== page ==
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Ukrainian and Belarusian children getting therapy in Slovenia

Debeli Rtič, 21 August - A group of children affected by the armed conflict in eastern Ukraine and Belarusian children who still feel the effects of the radiation from the Chernobyl nuclear disaster are on holiday at Slovenia's seaside until the end of this week to receive psychosocial and medical rehabilitation.

Debeli Rtič
Logo of the Debeli Rtič youth resort on the Slovenian coast.
Photo: Tamino Petelinšek/STA

The 64 Ukrainian and 30 Belarusian children arrived at a youth and health resort at Debeli Rtič on 14 August as part of a project organised by the Slovenian-run organisation ITF Enhancing Human Security in cooperation with the resort operated by the Slovenian Red Cross.

The Ukrainian children are getting psychological rehabilitation treatment to alleviate the effects of the armed conflict that has affected the Ukrainian people.

Since 2014, the violence in eastern Ukraine between Russian-backed separatist forces and the Ukrainian military has claimed more than 13,000 civilian lives.

The resort's rehabilitation programmes will help the young cope with the difficult experiences and be better prepared to face future challenges.

The children from Belarus came to the resort due to health problems caused by the radiation from the 1986 Chernobyl nuclear disaster. The rehabilitation includes therapies that promote health and general well-being, such as respiratory physiotherapy, hydrotherapy and various exercises.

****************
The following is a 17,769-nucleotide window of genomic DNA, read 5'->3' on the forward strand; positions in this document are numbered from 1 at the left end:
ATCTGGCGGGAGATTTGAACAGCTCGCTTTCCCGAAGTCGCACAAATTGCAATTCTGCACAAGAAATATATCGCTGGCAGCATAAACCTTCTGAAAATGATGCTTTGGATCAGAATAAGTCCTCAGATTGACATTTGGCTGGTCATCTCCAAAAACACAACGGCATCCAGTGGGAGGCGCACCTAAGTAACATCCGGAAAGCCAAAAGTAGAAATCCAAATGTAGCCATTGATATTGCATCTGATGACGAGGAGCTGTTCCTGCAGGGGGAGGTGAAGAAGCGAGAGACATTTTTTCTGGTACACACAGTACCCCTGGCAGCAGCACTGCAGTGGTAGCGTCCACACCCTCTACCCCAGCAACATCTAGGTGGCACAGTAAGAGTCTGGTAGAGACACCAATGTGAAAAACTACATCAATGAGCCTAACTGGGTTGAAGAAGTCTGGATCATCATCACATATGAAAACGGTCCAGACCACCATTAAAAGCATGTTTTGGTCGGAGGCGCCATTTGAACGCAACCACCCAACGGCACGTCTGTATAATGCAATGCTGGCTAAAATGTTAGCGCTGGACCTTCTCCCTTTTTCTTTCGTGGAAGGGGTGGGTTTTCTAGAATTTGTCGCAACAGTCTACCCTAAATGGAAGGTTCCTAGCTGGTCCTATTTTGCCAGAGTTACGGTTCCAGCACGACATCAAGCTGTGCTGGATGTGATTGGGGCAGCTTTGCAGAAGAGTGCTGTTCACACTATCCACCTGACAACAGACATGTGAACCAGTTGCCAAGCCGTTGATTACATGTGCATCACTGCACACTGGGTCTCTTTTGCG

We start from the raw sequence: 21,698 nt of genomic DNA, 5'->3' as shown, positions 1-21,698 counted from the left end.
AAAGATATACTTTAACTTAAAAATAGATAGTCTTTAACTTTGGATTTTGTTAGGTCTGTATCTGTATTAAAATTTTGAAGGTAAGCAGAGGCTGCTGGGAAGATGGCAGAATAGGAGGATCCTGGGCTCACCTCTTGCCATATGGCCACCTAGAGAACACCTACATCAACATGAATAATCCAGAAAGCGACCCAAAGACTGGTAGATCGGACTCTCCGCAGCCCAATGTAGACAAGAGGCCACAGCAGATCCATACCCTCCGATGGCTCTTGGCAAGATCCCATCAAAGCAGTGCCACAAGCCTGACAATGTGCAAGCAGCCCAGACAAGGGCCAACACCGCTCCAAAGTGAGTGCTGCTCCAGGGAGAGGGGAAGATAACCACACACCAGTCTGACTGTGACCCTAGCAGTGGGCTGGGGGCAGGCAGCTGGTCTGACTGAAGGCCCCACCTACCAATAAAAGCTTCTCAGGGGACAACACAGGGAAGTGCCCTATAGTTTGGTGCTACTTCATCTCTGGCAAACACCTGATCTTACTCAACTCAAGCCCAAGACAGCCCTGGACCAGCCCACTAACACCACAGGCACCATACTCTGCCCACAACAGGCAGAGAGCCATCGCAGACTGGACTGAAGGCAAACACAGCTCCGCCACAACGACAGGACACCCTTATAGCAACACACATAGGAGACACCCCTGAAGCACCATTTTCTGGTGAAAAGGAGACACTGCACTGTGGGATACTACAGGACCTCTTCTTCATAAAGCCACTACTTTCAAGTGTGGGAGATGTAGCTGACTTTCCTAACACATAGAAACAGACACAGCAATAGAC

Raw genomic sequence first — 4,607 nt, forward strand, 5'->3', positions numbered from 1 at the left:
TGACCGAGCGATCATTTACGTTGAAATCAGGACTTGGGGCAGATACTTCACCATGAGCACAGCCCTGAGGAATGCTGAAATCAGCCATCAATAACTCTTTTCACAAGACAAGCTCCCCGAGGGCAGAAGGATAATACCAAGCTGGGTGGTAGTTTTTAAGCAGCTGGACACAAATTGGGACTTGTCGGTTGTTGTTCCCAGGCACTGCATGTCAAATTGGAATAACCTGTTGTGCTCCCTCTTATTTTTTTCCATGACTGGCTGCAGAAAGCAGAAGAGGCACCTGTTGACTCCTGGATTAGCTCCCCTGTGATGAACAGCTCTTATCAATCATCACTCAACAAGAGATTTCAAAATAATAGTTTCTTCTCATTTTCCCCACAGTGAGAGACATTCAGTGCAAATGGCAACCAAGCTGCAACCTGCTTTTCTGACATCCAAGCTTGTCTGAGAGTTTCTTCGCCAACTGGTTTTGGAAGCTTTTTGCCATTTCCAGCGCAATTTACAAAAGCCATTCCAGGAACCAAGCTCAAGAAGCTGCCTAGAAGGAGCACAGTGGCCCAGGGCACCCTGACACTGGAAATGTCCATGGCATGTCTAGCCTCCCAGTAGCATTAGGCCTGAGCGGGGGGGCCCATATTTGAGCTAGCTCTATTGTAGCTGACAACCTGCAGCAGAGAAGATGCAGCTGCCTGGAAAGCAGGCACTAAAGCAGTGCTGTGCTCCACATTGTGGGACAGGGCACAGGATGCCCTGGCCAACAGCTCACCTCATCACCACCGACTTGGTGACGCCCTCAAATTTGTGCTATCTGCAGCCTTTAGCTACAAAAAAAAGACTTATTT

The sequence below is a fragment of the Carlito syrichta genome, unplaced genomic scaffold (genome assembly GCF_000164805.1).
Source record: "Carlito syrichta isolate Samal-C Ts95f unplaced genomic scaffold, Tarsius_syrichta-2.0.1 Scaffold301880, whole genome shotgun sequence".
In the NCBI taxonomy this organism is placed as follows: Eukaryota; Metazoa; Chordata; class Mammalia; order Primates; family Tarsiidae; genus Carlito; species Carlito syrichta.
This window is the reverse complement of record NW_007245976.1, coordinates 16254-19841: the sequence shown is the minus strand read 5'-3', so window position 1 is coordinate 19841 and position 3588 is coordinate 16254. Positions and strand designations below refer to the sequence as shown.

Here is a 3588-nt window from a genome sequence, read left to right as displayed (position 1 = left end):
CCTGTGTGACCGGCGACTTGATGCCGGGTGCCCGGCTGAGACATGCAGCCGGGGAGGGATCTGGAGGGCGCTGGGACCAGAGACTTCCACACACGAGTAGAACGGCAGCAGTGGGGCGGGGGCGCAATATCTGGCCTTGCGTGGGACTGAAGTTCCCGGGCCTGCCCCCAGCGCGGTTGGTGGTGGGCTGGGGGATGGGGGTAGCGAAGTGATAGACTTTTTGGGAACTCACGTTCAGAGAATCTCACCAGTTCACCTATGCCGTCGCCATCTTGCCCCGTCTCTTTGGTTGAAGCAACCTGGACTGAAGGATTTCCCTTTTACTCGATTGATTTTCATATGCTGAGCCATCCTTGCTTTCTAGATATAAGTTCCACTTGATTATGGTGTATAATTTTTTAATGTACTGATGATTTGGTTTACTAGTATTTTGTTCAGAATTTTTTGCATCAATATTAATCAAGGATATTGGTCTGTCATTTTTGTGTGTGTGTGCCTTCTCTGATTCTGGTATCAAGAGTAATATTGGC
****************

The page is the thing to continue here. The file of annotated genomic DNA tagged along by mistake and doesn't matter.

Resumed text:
Foreign Ministry official Uroš Vajgl told reporters on Tuesday that Slovenia finances the project as part of bilateral development cooperation, contributing to the well-being of those who need it the most.

According to Vajgl, the project has been successful because the children are physically and mentally stronger now.

The project manager at the ITF organisation Urban Špital added that the children made progress in just a few days and that their progress means additional motivation for such projects in the future.

Slovenia has already hosted 928 Ukrainian children for rehabilitation since 2005 and 239 Belarusian children since 2012.

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© STA, 2019